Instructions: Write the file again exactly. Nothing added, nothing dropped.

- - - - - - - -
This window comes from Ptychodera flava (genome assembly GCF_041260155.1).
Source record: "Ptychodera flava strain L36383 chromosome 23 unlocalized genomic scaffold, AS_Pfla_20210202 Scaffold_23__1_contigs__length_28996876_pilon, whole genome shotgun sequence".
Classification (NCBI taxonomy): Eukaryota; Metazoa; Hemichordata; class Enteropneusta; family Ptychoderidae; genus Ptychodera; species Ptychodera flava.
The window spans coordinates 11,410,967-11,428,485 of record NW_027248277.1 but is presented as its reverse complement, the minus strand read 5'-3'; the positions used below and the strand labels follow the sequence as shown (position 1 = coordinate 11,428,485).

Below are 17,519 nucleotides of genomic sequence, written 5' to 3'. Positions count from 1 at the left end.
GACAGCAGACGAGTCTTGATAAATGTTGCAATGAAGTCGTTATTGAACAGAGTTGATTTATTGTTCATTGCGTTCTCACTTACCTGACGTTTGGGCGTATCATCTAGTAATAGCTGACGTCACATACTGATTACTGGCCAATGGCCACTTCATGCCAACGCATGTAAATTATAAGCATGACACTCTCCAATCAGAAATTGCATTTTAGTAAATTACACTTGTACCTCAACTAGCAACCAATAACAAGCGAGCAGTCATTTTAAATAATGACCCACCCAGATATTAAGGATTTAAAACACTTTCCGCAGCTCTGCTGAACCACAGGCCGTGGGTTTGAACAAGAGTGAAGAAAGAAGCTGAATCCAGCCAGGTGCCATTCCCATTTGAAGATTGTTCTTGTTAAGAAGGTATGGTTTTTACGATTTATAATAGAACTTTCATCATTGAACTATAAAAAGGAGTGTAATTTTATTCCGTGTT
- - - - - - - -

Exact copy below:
This window comes from Ptychodera flava (genome assembly GCF_041260155.1).
Source record: "Ptychodera flava strain L36383 chromosome 23 unlocalized genomic scaffold, AS_Pfla_20210202 Scaffold_23__1_contigs__length_28996876_pilon, whole genome shotgun sequence".
Classification (NCBI taxonomy): Eukaryota; Metazoa; Hemichordata; class Enteropneusta; family Ptychoderidae; genus Ptychodera; species Ptychodera flava.
The window spans coordinates 11,410,967-11,428,485 of record NW_027248277.1 but is presented as its reverse complement, the minus strand read 5'-3'; the positions used below and the strand labels follow the sequence as shown (position 1 = coordinate 11,428,485).

Below are 17,519 nucleotides of genomic sequence, written 5' to 3'. Positions count from 1 at the left end.
GACAGCAGACGAGTCTTGATAAATGTTGCAATGAAGTCGTTATTGAACAGAGTTGATTTATTGTTCATTGCGTTCTCACTTACCTGACGTTTGGGCGTATCATCTAGTAATAGCTGACGTCACATACTGATTACTGGCCAATGGCCACTTCATGCCAACGCATGTAAATTATAAGCATGACACTCTCCAATCAGAAATTGCATTTTAGTAAATTACACTTGTACCTCAACTAGCAACCAATAACAAGCGAGCAGTCATTTTAAATAATGACCCACCCAGATATTAAGGATTTAAAACACTTTCCGCAGCTCTGCTGAACCACAGGCCGTGGGTTTGAACAAGAGTGAAGAAAGAAGCTGAATCCAGCCAGGTGCCATTCCCATTTGAAGATTGTTCTTGTTAAGAAGGTATGGTTTTTACGATTTATAATAGAACTTTCATCATTGAACTATAAAAAGGAGTGTAATTTTATTCCGTGTT